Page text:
Monthly Archives: September 2015

Off to war today!

Wilber’s last letter before sailing off to war,  San Francisco Harbor, Oct. 1, 1942,

“Hello Beloved [Norma] — Letter No. 2 will be very short. I just want to say again that I love you more than anything else in the world. I’ll come back to you just as soon as possible.

“You know of course not to say anything about your guesses of the movements of the 43d in your letters. Censorship is on.

“Dear Darling Mate of Mine you will be in my arms so many times in spirit even if not in fact. You must not feel alone. I will be beside you all the time. You and Hale and Valerie and I will do many happy things together as soon as we can. Until then My Heart, My Interest, My Love is with all of you until I come back. Please be kind and gentle and considerate to each other so my wonderful home won’t be spoiled. It’s my family, you know.…”

Four days Before Sailing off to World War II

Here is a glimpse of Wilber’s thoughts four days before sailing from San Francisco to help stem the Japanese advances toward Australia after the Pearl Harbor attack. He was at Fort Ord, California. His artillery battalion was rushing to get ready for the long voyage to the Southwest Pacific. He writes to his wife, Norma,

“Sept. 27, 1942 10:15 P.M. — … I have made out “Safe arrival cards” for you …. These cards are held at this Post until our unit reports by wire that we have arrived safely less whoever fell off the boat. They don’t stop the boat for one man overboard, so if I slip I’ll grab a couple to go with me. My orderly is instructed that if I go overboard to yell, “Three men overboard.” Some of my “sarcastic” friends say the splash would justify it anyway. [Wilber was on the heavy side.]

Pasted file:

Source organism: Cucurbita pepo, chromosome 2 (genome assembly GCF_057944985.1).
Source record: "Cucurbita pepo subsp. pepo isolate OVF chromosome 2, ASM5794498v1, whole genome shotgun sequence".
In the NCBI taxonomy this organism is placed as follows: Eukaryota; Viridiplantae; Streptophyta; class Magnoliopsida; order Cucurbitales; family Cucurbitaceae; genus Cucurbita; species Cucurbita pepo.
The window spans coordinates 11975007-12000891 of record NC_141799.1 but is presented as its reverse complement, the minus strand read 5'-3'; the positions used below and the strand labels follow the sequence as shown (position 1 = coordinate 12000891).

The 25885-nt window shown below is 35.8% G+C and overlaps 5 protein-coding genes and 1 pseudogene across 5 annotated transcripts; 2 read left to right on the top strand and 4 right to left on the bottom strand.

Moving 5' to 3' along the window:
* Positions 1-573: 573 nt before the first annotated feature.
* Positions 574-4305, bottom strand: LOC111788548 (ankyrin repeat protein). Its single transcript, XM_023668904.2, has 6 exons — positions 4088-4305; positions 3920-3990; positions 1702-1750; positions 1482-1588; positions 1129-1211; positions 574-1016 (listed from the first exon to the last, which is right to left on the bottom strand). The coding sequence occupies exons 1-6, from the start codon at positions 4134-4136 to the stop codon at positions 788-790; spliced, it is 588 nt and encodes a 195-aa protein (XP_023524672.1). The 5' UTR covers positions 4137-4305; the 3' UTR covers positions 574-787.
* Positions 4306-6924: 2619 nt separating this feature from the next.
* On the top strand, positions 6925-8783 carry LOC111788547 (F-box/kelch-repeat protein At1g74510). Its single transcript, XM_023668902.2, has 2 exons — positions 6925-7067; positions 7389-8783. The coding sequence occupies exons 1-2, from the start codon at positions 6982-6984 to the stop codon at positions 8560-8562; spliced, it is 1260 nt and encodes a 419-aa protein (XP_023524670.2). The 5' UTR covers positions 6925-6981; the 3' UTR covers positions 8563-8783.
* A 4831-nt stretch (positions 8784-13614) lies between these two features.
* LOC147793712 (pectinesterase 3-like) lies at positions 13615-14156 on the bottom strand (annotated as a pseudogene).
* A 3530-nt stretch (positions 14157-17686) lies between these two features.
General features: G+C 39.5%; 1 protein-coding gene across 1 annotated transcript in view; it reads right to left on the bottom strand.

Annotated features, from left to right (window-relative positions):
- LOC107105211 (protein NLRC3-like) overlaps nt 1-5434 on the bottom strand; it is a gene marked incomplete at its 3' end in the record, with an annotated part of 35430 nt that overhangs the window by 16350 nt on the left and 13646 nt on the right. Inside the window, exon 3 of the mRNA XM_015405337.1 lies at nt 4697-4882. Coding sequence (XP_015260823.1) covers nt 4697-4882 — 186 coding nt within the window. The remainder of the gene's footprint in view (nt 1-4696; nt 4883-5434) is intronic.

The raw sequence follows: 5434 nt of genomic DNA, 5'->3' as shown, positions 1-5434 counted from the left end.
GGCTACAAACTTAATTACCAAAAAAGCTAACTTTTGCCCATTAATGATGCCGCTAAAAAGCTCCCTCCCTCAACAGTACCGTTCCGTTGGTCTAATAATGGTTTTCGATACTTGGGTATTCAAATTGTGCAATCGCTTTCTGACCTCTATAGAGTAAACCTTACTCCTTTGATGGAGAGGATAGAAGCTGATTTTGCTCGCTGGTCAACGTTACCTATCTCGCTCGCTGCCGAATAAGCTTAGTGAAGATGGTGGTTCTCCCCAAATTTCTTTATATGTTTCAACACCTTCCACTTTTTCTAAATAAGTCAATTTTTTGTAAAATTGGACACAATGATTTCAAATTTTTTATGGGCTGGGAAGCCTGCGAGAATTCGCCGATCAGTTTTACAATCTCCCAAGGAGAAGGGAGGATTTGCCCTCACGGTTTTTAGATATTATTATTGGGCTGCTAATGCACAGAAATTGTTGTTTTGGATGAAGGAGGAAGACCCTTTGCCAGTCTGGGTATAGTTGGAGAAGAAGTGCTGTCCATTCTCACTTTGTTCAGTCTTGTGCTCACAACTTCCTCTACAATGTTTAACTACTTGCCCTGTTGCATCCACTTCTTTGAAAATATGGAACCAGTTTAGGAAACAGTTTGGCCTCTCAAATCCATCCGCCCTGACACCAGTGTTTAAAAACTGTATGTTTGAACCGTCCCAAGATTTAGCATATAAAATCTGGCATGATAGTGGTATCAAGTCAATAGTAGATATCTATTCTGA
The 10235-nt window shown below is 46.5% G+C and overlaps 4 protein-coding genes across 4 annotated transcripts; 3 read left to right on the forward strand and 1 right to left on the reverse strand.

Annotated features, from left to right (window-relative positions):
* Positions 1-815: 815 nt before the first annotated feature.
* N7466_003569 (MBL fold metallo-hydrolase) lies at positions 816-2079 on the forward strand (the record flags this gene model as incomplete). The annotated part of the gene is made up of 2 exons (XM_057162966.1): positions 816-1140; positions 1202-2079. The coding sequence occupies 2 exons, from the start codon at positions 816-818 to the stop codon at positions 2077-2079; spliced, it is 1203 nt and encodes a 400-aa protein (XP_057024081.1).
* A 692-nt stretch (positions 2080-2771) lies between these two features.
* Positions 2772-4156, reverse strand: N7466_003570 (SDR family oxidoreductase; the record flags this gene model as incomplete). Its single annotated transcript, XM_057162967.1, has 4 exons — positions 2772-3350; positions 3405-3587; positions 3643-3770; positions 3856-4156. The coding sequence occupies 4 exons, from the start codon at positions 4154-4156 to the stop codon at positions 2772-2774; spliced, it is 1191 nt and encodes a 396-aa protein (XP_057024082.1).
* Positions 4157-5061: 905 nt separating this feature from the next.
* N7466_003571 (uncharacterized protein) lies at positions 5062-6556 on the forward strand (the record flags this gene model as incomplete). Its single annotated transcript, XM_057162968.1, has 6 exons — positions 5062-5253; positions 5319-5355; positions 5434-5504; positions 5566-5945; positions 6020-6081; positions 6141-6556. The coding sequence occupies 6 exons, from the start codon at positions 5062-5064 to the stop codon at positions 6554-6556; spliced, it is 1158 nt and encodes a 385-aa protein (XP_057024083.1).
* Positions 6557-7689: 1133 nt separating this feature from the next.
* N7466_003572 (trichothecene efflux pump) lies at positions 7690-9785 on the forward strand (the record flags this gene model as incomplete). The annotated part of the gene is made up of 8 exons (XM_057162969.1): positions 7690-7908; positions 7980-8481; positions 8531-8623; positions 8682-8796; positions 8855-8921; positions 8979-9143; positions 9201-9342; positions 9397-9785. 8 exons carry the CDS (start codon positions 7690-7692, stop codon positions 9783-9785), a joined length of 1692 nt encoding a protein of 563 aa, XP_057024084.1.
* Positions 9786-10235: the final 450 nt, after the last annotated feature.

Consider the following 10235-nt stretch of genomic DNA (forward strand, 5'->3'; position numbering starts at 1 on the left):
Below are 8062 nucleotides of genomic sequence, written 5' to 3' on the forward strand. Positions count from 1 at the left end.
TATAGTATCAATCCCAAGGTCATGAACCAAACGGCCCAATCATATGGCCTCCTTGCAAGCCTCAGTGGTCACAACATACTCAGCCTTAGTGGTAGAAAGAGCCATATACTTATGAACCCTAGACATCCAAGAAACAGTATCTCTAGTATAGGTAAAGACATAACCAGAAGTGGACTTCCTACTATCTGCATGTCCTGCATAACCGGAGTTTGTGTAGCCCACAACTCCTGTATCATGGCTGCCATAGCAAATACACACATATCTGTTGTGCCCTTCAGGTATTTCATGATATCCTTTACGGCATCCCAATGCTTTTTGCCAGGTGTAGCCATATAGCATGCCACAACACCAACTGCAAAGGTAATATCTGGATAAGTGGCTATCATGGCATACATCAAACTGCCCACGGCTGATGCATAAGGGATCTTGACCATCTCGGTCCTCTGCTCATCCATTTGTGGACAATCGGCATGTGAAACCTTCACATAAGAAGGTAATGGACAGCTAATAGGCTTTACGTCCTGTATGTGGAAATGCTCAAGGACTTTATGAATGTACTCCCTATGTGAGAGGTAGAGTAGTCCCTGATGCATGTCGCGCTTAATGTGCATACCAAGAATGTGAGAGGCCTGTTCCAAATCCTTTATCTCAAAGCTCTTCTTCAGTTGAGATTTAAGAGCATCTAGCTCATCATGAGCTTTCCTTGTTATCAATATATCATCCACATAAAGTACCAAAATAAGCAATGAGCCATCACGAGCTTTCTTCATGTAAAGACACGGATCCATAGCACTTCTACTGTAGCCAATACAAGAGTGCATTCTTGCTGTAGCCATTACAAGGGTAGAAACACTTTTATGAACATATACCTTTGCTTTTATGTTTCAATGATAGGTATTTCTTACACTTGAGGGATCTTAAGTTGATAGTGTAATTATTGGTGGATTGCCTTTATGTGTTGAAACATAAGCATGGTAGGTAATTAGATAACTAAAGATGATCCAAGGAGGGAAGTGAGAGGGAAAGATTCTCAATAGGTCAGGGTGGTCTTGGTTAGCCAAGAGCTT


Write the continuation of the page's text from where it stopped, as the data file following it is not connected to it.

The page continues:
“My baggage and roll goes [sic] out today so I’ll sleep in my size 48 overcoat.… — Your man & Husband, Wilber”

Wilber’s gallows humor regarding men falling overboard was not so funny in reality, but it perhaps helped preserve his and his correspondents’ sanity in those rather perilous circumstances.

Eight Days Before Sailing Off to World War II

In September 1942, the US Marines were in the midst of their fight with the Japanese defending their tenuous hold on the recently captured airfield on Guadalcanal, an island in the Solomon Islands of the southwest Pacific Ocean. The Japanese were determined to recapture the airfield and to drive further southeast in order to cut off communications with Australia. A US army division, the 43rd from New England, was ordered from its training camp in Mississippi to Fort Ord, California, and then overseas to the South Pacific to help stem the Japanese advances. My father, Wilber Bradt, was the second in command of an artillery battalion of the 43rd.

On this date in 1942, September 23rd, the division was in a frenzy of activity because it would be sailing off to war only 8 days hence. The tension is building, training with live ammunition has been intense, and new equipment and men have been acquired. The division has high priority for supplies and men as the army works to bring it to a full state of readiness for combat. Late on this Wednesday evening, Wilber wrote to me—I was 11— giving me a taste of their activities this day. Here is a bit from that letter:

“We have been loading freight onto boxcars all day and the men are pretty tired. They are busy cleaning rifles in their spare time too. Did I ever tell you the Army puts melted grease all over its guns whenever they are in storage? It makes each gun a big greasy glob that must all be cleaned off. It sure is a mess but it stops rust.

“Son, I am proud to have a boy like you to go to war for. I know you will do all you can to keep “the home fires burning” until I come back. I’m sorry to be away from you now but I would be sorrier and so would you if I were trying to keep from fighting for my country.”

Stay tuned for more of Wilber’s reporting in the following days.